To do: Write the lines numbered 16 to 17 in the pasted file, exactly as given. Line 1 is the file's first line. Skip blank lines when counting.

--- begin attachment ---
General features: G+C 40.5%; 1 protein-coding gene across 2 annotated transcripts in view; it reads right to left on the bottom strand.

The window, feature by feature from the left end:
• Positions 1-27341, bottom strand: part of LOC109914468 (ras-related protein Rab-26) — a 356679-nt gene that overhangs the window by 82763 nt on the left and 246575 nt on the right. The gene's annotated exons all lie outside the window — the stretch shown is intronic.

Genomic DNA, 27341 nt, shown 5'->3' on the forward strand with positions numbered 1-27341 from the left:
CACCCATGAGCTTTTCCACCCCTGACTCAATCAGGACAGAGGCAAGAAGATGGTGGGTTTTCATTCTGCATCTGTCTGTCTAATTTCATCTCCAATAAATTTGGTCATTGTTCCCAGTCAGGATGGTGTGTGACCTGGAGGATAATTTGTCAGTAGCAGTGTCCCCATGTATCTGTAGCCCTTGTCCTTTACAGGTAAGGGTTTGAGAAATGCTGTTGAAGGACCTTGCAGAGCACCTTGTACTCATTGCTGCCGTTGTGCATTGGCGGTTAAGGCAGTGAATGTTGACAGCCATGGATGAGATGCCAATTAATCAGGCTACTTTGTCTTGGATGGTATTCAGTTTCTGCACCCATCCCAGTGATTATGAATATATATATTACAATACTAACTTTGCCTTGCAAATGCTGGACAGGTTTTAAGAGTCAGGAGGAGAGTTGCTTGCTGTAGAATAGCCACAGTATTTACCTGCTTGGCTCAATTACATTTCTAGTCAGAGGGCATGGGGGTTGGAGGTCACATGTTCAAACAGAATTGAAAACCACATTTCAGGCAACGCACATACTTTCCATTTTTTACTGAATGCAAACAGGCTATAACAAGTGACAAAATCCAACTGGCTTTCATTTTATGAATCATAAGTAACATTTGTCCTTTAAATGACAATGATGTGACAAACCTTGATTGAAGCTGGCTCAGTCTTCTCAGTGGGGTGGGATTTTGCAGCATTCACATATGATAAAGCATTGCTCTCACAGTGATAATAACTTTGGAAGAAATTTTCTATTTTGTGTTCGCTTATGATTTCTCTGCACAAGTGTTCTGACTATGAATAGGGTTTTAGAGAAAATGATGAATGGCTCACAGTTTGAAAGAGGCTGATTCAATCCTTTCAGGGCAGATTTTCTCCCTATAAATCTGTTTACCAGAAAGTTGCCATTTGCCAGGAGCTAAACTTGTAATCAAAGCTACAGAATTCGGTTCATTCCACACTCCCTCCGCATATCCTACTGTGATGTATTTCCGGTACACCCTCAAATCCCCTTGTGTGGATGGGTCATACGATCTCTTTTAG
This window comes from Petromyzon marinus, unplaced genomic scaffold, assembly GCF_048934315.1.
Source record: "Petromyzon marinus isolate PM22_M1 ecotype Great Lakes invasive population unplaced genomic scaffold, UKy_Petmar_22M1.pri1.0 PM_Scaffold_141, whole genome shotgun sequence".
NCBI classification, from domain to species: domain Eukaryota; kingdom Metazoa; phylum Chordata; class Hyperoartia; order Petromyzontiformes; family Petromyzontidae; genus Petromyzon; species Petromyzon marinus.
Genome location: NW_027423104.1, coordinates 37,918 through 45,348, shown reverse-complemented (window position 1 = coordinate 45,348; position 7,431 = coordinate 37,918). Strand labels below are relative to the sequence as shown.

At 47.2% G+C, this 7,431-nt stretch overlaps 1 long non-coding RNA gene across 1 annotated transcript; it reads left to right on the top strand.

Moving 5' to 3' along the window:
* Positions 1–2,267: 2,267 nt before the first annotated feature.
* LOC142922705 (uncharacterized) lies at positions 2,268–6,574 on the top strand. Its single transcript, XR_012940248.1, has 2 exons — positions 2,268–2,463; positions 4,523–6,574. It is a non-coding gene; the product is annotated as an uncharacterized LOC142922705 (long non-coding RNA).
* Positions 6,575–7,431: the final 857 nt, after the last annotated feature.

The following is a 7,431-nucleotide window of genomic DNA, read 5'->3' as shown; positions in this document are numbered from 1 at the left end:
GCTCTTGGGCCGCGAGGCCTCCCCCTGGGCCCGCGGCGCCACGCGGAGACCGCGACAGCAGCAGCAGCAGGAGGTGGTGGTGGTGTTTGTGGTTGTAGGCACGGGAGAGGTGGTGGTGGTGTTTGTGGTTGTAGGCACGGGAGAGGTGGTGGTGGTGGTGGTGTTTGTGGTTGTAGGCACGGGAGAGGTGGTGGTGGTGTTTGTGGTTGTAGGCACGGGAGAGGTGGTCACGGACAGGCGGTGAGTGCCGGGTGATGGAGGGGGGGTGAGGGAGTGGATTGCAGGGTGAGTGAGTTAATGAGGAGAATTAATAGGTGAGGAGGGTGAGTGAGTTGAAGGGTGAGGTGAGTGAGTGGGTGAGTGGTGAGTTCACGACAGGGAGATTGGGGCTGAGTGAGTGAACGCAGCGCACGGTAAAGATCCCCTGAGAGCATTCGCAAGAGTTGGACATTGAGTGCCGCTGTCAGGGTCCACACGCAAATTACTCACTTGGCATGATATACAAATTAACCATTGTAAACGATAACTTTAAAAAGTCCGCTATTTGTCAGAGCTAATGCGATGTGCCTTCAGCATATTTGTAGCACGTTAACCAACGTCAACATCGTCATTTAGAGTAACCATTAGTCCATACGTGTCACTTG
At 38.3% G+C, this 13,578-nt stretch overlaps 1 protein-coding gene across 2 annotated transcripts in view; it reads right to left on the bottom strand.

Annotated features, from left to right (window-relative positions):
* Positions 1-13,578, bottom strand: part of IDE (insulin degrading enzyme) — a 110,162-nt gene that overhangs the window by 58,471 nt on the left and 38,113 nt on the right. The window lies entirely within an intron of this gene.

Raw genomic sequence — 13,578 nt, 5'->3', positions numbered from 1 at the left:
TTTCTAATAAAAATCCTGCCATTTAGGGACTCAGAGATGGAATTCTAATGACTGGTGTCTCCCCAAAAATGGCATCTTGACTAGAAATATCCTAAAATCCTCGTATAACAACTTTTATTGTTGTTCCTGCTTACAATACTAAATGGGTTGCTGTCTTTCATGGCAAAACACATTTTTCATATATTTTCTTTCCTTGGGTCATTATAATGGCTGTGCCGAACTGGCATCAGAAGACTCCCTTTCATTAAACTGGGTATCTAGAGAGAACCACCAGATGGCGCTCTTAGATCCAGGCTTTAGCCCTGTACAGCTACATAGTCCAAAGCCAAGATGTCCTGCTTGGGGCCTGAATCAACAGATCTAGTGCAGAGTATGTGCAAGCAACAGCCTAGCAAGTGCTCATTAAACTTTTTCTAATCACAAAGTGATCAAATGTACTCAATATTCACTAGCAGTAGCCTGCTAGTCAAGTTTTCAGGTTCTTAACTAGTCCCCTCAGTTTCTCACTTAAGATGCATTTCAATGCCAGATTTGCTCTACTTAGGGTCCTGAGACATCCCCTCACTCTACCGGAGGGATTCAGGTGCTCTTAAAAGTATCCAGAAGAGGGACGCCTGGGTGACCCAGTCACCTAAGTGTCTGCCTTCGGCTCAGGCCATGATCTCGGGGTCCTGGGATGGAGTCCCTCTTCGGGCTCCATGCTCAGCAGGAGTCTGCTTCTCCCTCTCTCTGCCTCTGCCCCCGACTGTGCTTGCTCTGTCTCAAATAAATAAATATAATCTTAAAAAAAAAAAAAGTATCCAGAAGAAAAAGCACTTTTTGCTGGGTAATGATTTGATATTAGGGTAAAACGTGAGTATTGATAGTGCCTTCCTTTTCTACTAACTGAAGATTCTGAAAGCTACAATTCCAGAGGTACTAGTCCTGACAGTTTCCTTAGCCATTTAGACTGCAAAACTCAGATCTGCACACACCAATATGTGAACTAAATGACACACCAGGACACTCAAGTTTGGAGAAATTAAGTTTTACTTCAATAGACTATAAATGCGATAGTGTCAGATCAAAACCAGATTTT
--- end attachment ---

GCTCTTGGGCCGCGAGGCCTCCCCCTGGGCCCGCGGCGCCACGCGGAGACCGCGACAGCAGCAGCAGCAGGAGGTGGTGGTGGTGTTTGTGGTTGTAGGCACGGGAGAGGTGGTGGTGGTGTTTGTGGTTGTAGGCACGGGAGAGGTGGTGGTGGTGGTGGTGTTTGTGGTTGTAGGCACGGGAGAGGTGGTGGTGGTGTTTGTGGTTGTAGGCACGGGAGAGGTGGTCACGGACAGGCGGTGAGTGCCGGGTGATGGAGGGGGGGTGAGGGAGTGGATTGCAGGGTGAGTGAGTTAATGAGGAGAATTAATAGGTGAGGAGGGTGAGTGAGTTGAAGGGTGAGGTGAGTGAGTGGGTGAGTGGTGAGTTCACGACAGGGAGATTGGGGCTGAGTGAGTGAACGCAGCGCACGGTAAAGATCCCCTGAGAGCATTCGCAAGAGTTGGACATTGAGTGCCGCTGTCAGGGTCCACACGCAAATTACTCACTTGGCATGATATACAAATTAACCATTGTAAACGATAACTTTAAAAAGTCCGCTATTTGTCAGAGCTAATGCGATGTGCCTTCAGCATATTTGTAGCACGTTAACCAACGTCAACATCGTCATTTAGAGTAACCATTAGTCCATACGTGTCACTTG
At 38.3% G+C, this 13,578-nt stretch overlaps 1 protein-coding gene across 2 annotated transcripts in view; it reads right to left on the bottom strand.